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Rhabdoid phenotype in cutaneous squamous carcinoma: an earlier report!
  1. S A Pai1,
  2. A M Borges2,
  3. C S Soman2
  1. 1Department of Pathology, Manipal Hospital, Airport Road, Bangalore 560 017, India s_pai{at}
  2. 2Department of Pathology, Tata Memorial Hospital, Parel, Bombay (Mumbai )-400012, India
    1. M E Mathers1,
    2. M O'Donnell2
    1. 1Department of Histopathology, Royal Victoria Infirmary, Queen Victoria Road, Newcastle upon Tyne, NE1 4LP, UK
    2. 2Department of Histopathology, Freeman Hospital, High Heaton, Newcastle upon Tyne NE7 7DN, UK

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      We read with interest the case report by Mathers and O'Donnell on squamous carcinoma of the skin with a rhabdoid phenotype.1 The authors have indeed beautifully demonstrated the squamous histogenesis in their tumour. However, we are surprised by their statement that this is the “first case of cutaneous malignant rhabdoid tumour showing clear squamous histogenesis”.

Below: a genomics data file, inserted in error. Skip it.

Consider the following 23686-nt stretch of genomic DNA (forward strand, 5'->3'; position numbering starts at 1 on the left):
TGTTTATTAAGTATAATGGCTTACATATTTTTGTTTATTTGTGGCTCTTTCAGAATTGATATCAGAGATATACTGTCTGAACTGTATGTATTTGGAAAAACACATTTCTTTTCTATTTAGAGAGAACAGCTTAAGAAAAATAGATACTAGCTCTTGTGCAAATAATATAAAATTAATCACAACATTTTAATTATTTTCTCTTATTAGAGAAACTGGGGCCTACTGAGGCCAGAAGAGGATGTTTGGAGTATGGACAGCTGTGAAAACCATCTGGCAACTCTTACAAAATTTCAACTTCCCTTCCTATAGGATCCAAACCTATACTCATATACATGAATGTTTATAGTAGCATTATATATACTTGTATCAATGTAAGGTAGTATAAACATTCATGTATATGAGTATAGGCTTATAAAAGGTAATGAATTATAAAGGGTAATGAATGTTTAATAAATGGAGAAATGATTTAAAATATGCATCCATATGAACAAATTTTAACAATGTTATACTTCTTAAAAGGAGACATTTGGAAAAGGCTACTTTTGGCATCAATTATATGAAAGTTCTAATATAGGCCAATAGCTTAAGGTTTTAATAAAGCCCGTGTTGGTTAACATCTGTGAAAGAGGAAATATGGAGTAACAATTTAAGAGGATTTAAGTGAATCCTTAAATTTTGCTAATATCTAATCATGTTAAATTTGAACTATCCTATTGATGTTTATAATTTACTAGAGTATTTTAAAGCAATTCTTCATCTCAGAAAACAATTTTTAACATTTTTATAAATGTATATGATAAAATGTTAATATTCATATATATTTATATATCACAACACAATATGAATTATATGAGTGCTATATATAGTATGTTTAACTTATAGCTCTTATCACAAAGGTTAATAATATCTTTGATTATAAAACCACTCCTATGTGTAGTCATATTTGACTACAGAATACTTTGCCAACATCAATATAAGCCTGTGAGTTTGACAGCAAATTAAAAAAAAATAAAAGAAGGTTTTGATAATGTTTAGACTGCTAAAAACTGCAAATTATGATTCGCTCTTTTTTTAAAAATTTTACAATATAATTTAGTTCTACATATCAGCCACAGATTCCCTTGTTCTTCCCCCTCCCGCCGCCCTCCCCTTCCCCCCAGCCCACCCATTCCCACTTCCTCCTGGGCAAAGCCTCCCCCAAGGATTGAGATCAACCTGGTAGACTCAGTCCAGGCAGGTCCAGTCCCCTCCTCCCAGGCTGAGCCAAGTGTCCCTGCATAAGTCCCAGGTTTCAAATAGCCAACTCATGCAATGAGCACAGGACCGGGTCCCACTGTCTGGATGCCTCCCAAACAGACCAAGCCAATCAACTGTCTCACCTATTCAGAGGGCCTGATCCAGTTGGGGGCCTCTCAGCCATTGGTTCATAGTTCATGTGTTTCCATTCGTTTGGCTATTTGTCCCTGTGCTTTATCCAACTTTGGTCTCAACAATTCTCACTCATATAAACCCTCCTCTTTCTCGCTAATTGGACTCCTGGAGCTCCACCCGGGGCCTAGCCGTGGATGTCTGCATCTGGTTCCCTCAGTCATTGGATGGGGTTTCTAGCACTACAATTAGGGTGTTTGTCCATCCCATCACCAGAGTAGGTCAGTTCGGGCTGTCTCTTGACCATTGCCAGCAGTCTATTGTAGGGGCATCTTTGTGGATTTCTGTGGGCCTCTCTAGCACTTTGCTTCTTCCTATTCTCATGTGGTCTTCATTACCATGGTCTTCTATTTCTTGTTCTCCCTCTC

During their literature search, the authors appear to have missed our paper on a similar topic.2 In 1996, we published a report of two squamous carcinomas with a rhabdoid phenotype. One of them was in the skin of an 85 year old man. The neoplasm had areas of conventional squamous carcinoma as well as large areas with a rhabdoid phenotype. The rhabdoid cells had diastase resistant periodic acid schiff material. The rhabdoid cells were positive for cytokeratin, epithelial antigen, and vimentin, but negative with antibodies to desmin, S-100 protein, and HMB45.

      Our abstract clearly contained the words “skin”, “squamous carcinoma”, and “rhabdoid phenotype” and should have been picked up on a MEDLINE search.


      The authors reply

      We thank Pai et al for their interest in our paper “Squamous carcinoma of the skin with a rhabdoid phenotype”.1 We apologise for our omission of their previous paper2 in our review of the literature. However, we are pleased to hear that other authors have described rhabdoid differentiation within a squamous carcinoma of skin, as we feel this represents an important phenotype, which is predictive of a poor clinical outcome.


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